Books, moreover, are often the way in which our friendships with our fellow students and teachers begin and in which these friendships become cemented. I’m not a big fan of Francis Schaeffer, but he can be a point of contact—something to agree with or argue about. The same is true for all writers who tackle big questions. Read Plato, Aristotle, Hume, and John Stuart Mill, and not just because you might learn something. Read them because doing so will provide a sharpness and depth to your conversations. To a great extent, becoming an educated person means adding lots of layers to your relationships. Sure, going to the big football game or having a beer (legally) with your buddies should be fun on its own terms, but it’s also a reality ripe for analysis, discussion, and conversation. If you read Mary Douglas or Claude Levi-Strauss, you’ll have something to say about the rituals of American sports. And if you read Jane Austen or T. S. Eliot, you’ll find you see conversations with friends, particularly while sharing a meal, in new ways. And, of course, you cannot read enough Trollope. Think of books as the fine threads of a spider’s web. They link and connect.

I asked the students how they made friends during their first semester of college.  They mentioned that their friendships were built on a variety of things: sports fandom, musical tastes, common tastes in video games, membership on athletic teams, proximity to one another in the dorms, etc…  Very few students said that they were building friendships around the kinds of common intellectual pursuits Hauerwas describes above.  I challenged them to go back to their dorm rooms, find some CCC students who also read Hauerwas today, and go get some coffee and talk more about the essay. Some students seemed to be inspired by this idea.  Others thought I was crazy.

By this point it was time to go. Stay tuned. In the next several class periods we will be doing some reading on the history and mission of Messiah College.  Follow along here.

Created and Called for Community: “Making Meaning” on the First Day of Class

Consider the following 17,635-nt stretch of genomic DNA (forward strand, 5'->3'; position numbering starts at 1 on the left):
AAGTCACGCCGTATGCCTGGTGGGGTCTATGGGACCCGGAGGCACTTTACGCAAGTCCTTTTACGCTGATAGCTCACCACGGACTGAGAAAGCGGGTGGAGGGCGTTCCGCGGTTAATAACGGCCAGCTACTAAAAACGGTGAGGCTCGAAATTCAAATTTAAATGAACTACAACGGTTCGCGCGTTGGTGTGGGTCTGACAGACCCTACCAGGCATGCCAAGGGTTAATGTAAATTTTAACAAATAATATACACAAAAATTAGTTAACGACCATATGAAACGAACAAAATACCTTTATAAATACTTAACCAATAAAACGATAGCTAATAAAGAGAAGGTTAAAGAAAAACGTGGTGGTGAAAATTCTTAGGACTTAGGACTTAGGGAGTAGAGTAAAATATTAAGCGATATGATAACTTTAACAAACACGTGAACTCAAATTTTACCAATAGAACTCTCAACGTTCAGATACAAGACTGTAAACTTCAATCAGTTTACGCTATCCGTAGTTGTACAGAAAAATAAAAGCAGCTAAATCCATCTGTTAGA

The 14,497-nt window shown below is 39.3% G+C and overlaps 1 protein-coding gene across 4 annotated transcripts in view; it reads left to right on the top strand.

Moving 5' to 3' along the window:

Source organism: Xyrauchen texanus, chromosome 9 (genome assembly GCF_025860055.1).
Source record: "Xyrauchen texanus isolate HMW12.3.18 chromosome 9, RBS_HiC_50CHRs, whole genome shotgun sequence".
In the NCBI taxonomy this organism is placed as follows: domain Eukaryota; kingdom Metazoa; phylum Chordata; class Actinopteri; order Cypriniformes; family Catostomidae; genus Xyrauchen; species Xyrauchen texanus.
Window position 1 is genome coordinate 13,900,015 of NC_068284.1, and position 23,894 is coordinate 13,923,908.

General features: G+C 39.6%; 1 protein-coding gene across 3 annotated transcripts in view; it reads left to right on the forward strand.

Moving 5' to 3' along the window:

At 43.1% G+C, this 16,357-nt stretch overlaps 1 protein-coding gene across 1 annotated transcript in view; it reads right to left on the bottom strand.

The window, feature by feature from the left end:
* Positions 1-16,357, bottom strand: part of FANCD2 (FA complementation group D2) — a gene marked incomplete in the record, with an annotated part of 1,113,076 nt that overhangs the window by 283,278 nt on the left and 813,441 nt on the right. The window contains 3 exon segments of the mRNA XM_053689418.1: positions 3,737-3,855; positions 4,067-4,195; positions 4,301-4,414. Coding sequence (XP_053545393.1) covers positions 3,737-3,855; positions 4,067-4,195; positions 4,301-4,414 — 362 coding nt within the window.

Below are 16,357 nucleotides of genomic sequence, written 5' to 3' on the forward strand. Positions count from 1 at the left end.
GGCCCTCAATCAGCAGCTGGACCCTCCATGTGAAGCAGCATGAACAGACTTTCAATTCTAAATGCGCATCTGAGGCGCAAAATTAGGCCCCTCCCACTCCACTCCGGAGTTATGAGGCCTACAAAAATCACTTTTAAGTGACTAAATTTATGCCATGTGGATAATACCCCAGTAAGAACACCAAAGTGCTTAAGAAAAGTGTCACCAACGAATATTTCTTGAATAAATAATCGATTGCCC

College-classroom

I am pretty old school when it comes to the first day of class.  As some of you remember from my post last week, this semester I am teaching Messiah College’s first-year course Created and Called for Community (CCC).  Yesterday I met with all three of my sections  and introduced them to the course.  CCC has a common syllabus.  This means that every first-year student taking this course reads the same texts.  It is the only course of this nature at Messiah College.

The first day is always about logistics–required textbooks, assignments, grading scale, office hours, etc…  But sometimes the syllabus offers opportunities to talk about the importance of such a course.  I tried to do that today.

The syllabus begins this way:

The Created and Called for Community (CCC) course comprises the second half of Messiah College’s curriculum for first-year students, as well as transfer students. Together, First Year Seminar and CCC are designed to equip you with the intellectual skills needed to succeed during the rest of your education at Messiah College. In particular, both “W” courses focus on the ability to write accurately, clearly, and convincingly that will serve you well in your college career (whatever your major), as well as the vocation and profession you enter following your college career.

This is a writing course.  I will be spending a lot of time this semester reading drafts and commenting on papers.  Today, I tried to convince these students–who represent every major at Messiah College, from Engineering and Nursing to History and Sociology–that one does not always fully understand what they believe about a particular issue until they start to write.

The syllabus continues:

CCC also introduces you to the particular kind of community and institution that is Messiah College. Messiah’s history and identity are rooted in three strands of the Christian church known as Anabaptism, Pietism and Wesleyanism. We hope that this course helps you become familiar with basic elements of Messiah’s identity, mission, and foundation. The course will encourage you to cultivate a climate in which there can be better, deeper, and richer conversations about important issues precisely because they’re informed by some common understandings and curriculum. Some of the common readings assigned are classic texts which have been read by generations of college students. Others are more recent and speak to various contemporary issues and concerns.